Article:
Soft Plastics: Don’t Leave Home Without ‘Em


You better have a pile of plastics along.

Once there was this small cove tucked away in back of an island. It wasn’t much of a spot, but we were approaching it, chucking bucktails in search of a muskie or a pike, when Poppee snagged a tree. Obviously, we weren’t going to lose his lucky bucktail, so I pointed the trolling motor toward shore and a little cove. The trolling motor scraped the bottom, lodged up and “rocked.” The boat had stopped just short of the bucktail retrieval-grasp.

Poppee looked down and saw a muskie right next to a cabbage bed.

“Look at that fish—he’s a big one!”

It was over 40 inches and looking right at us. So I poked it with my rod tip and we named him “James.” We weren’t able to pursue him further at the time.

“We gotta come back for James, later today,” I said.

For the day we had popped a few walleyes, ate a shore lunch, watched eagles soar and had ended with 35 follows—just another typical day on Lake of the Woods.

But now it was time to get serious and catch James.

Poppee’s first cast did bring James to the boat. That fish followed that lucky black bucktail right to our vessel, nudging it with his nose and his mouth closed. He had then made a quick turn and went back to his cove. We went around the corner, made a few casts, caught a dinner-sized pike in the process, and then returned to seek James once again.

In the next 30 minutes, Poppee brought him back to the boat seven times. He had followed that black bucktail again, but never opened his mouth. One time James actually bumped the side of our boat with his nose. I reached into my walleye plastics bag and pulled out a white twister and stuck it on the back of Poppee’s lucky bucktail. This proved to be poison: four casts and no James. A chartreuse tail was also equally ignored.

I was told to put on the orange one, so I did.

On the next cast, here comes James—only this time he had his mouth open and he nipped that twister right off the bucktail. Poppee and I both looked at each other in astonishment. Then, a few seconds later, James rose up right in front of us like a submarine and burped up the orange twister tail, which then proceeded to float up to the surface.

“Let’s never come back to this spot, Poppee,” I said, exhausted.

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We never did.

Another time we were up on a big pike fly-in and couldn’t even buy a fish. We were fishing shallow, clear water and you could see the pike lying belly-to-the-bottom like pike cordwood. They weren’t interested in any of the conventional weapons we were trying at the time: topwaters, bucktails and crankbaits. Poppee then pulled out a Black 1/4-ounce B-Fish-N H20 jig and put on a Black 5-inch K-Grub in the Smoke color. We knew it was the right choice because the guide we were with repositioned himself, got the fish cradle unraveled and laid his jaw spreaders and pliers out.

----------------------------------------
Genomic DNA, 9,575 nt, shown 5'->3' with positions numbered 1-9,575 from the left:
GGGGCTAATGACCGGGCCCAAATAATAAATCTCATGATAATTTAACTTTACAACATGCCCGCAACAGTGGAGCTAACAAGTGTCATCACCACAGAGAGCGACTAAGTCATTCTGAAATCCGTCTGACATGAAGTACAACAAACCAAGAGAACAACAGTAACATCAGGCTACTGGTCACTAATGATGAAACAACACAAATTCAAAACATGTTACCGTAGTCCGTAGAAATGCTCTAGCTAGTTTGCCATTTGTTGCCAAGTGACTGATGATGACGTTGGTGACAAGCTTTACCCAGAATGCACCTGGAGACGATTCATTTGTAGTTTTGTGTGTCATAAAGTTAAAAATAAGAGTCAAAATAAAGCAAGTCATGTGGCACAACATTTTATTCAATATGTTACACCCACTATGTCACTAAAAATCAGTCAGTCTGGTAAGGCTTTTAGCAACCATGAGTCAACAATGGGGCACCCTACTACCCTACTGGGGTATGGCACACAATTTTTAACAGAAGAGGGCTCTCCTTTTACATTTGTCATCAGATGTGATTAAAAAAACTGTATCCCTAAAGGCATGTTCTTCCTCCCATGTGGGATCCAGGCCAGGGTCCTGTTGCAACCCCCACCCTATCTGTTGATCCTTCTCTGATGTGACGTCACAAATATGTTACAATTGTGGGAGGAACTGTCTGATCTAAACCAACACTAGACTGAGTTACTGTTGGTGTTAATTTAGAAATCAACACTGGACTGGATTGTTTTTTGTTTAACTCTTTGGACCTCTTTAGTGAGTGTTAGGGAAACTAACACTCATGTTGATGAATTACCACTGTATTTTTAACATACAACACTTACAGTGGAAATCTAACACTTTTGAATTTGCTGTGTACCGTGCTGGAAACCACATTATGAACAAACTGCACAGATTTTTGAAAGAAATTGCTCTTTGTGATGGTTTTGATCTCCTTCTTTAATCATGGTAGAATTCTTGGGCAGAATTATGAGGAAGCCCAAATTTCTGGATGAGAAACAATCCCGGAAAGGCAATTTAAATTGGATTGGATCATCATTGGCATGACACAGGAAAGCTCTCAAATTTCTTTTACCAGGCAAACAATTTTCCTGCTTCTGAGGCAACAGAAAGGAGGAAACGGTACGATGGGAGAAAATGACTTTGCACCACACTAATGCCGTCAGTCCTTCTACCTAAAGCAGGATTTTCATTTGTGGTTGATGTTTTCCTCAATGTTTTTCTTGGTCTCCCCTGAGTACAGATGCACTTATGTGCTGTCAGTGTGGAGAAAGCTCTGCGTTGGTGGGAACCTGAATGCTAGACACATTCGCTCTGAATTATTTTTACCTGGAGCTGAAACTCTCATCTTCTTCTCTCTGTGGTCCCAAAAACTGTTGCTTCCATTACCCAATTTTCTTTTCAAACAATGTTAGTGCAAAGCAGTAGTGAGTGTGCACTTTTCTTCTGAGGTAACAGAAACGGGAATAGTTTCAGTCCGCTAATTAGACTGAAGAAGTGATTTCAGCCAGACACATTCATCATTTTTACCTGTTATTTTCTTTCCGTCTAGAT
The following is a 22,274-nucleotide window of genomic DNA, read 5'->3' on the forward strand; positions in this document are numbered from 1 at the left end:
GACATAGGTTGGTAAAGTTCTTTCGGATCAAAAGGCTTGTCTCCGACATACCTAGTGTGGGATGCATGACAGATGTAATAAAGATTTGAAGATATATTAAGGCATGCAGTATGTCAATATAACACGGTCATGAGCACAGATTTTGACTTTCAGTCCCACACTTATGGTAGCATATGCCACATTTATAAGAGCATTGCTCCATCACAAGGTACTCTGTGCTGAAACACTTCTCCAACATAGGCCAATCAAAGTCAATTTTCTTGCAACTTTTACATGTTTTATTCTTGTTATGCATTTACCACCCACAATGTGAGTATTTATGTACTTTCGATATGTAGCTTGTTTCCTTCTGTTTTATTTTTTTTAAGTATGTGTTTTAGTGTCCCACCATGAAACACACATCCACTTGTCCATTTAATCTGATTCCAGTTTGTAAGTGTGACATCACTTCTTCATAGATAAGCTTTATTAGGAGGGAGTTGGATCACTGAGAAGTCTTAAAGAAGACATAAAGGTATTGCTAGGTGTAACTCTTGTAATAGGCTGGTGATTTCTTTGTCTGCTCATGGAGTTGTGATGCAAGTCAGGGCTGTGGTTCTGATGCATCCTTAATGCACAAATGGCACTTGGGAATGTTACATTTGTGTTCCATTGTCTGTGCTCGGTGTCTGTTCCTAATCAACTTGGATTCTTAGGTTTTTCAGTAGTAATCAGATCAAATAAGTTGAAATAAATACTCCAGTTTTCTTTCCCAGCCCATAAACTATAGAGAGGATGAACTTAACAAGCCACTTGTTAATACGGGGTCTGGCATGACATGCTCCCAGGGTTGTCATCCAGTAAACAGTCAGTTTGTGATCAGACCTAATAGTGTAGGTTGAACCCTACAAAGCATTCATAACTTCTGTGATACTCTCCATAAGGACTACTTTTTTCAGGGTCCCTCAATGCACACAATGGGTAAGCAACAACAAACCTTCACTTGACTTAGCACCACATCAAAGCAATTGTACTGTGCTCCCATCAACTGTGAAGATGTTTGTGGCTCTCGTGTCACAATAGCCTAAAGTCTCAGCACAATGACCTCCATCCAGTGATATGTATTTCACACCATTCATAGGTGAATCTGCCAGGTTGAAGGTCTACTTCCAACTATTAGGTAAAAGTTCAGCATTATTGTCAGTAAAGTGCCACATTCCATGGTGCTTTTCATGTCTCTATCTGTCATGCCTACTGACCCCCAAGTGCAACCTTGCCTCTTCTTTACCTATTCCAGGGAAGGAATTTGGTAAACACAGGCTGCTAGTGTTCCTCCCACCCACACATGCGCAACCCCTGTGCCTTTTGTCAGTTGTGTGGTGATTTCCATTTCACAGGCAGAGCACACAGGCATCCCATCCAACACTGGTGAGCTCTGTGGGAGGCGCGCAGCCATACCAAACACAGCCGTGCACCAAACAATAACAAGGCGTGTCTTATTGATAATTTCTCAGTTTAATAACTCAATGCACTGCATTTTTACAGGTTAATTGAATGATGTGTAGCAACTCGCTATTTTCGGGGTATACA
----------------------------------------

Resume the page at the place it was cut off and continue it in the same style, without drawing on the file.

It was a pike frenzy after that.

The only problem was that there were only 12 K-Grubs in the bag within Poppee’s pocket.

What happens when you run out of minnows just as walleyes start biting? What happens when minnows are $10 a dozen and you’re sick of spending $100 a day and see most die in a bucket and turn into soup?

Again, you better have that pile of plastic along and ready to use.

Bob Gillispie brings a group of guys to Canada each spring. The quarry is trophy pike, but the backup plan is the lake trout and walleyes.

“A lot of these northern-pike trophy lakes go through cycles—one year the big pike lake has more trophy walleyes than pike,” Gillispie says. “It’s cyclical or due to the weather this time of year. I learned a long time ago that plastics added to baits will turn an average day into a memorable one.”

And with only a 75-pound weight allotment per man, we’ll adjust and just cut down on overpacking clothes and bulk up on the plastics.

A jig is still your most versatile lure in Canada, except for maybe a spoon. We’ll replace the treble hook on the spoon with a heavy single-gauge 7/0 swash hook and slide on a 5-inch K-Grub. It works through weeds, can be fished on top, down deep and even vertically jigged.

We’ll also bring a good supply of jigs. Color isn’t as important as the variety of weights. The plastic tails will add the color needed. The Moxi and the Pulse-R are our go-to jigs, while the K5 Grubs can go on the spoons. I’ve taken some giant fish on these two combinations even though I do bring a variety of bucktails, crankbaits and spinnerbaits. Still, it’s still the spoons and jigs that produce.

New this year, we’ve developed a jig for pike, lake trout and walleyes called the MasterFlash. It comes in four weights and six colors and has over 300 strands of holographic tinsel and a glitter paint job on the jig head. This jig has the flash and attraction big fish can’t resist.

So no matter where you are planning to head off to in Canada this summer, take if from an expert: don’t leave home without your plastics.